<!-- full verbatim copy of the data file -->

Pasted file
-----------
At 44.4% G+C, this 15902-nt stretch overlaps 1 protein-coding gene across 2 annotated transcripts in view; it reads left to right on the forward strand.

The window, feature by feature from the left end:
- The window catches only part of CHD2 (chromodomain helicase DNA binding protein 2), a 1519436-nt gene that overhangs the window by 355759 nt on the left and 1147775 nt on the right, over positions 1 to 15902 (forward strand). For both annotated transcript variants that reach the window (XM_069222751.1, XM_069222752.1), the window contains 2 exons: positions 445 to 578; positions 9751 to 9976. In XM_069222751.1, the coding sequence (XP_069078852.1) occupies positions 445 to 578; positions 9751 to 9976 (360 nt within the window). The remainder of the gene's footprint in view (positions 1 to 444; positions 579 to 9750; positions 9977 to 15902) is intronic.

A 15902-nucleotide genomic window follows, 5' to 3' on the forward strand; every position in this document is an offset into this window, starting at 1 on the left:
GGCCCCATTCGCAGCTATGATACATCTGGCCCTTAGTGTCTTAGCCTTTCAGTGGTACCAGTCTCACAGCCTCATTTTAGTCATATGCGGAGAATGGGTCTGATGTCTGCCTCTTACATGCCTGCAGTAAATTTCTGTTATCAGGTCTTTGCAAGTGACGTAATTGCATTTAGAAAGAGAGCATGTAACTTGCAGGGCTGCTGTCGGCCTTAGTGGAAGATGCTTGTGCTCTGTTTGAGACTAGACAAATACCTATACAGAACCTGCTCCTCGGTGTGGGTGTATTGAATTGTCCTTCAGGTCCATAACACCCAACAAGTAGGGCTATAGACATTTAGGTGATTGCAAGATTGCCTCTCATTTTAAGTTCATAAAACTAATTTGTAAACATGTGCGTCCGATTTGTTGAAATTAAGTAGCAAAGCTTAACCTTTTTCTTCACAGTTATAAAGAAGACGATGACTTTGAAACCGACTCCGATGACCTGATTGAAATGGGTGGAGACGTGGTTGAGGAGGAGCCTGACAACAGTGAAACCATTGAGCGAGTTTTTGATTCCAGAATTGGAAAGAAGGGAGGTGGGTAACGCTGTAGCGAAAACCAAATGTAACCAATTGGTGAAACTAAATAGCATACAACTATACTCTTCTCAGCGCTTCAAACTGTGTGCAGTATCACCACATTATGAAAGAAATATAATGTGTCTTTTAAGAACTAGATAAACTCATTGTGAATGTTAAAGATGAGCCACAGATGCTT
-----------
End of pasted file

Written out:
At 44.4% G+C, this 15902-nt stretch overlaps 1 protein-coding gene across 2 annotated transcripts in view; it reads left to right on the forward strand.

The window, feature by feature from the left end:
- The window catches only part of CHD2 (chromodomain helicase DNA binding protein 2), a 1519436-nt gene that overhangs the window by 355759 nt on the left and 1147775 nt on the right, over positions 1 to 15902 (forward strand). For both annotated transcript variants that reach the window (XM_069222751.1, XM_069222752.1), the window contains 2 exons: positions 445 to 578; positions 9751 to 9976. In XM_069222751.1, the coding sequence (XP_069078852.1) occupies positions 445 to 578; positions 9751 to 9976 (360 nt within the window). The remainder of the gene's footprint in view (positions 1 to 444; positions 579 to 9750; positions 9977 to 15902) is intronic.

A 15902-nucleotide genomic window follows, 5' to 3' on the forward strand; every position in this document is an offset into this window, starting at 1 on the left:
GGCCCCATTCGCAGCTATGATACATCTGGCCCTTAGTGTCTTAGCCTTTCAGTGGTACCAGTCTCACAGCCTCATTTTAGTCATATGCGGAGAATGGGTCTGATGTCTGCCTCTTACATGCCTGCAGTAAATTTCTGTTATCAGGTCTTTGCAAGTGACGTAATTGCATTTAGAAAGAGAGCATGTAACTTGCAGGGCTGCTGTCGGCCTTAGTGGAAGATGCTTGTGCTCTGTTTGAGACTAGACAAATACCTATACAGAACCTGCTCCTCGGTGTGGGTGTATTGAATTGTCCTTCAGGTCCATAACACCCAACAAGTAGGGCTATAGACATTTAGGTGATTGCAAGATTGCCTCTCATTTTAAGTTCATAAAACTAATTTGTAAACATGTGCGTCCGATTTGTTGAAATTAAGTAGCAAAGCTTAACCTTTTTCTTCACAGTTATAAAGAAGACGATGACTTTGAAACCGACTCCGATGACCTGATTGAAATGGGTGGAGACGTGGTTGAGGAGGAGCCTGACAACAGTGAAACCATTGAGCGAGTTTTTGATTCCAGAATTGGAAAGAAGGGAGGTGGGTAACGCTGTAGCGAAAACCAAATGTAACCAATTGGTGAAACTAAATAGCATACAACTATACTCTTCTCAGCGCTTCAAACTGTGTGCAGTATCACCACATTATGAAAGAAATATAATGTGTCTTTTAAGAACTAGATAAACTCATTGTGAATGTTAAAGATGAGCCACAGATGCTT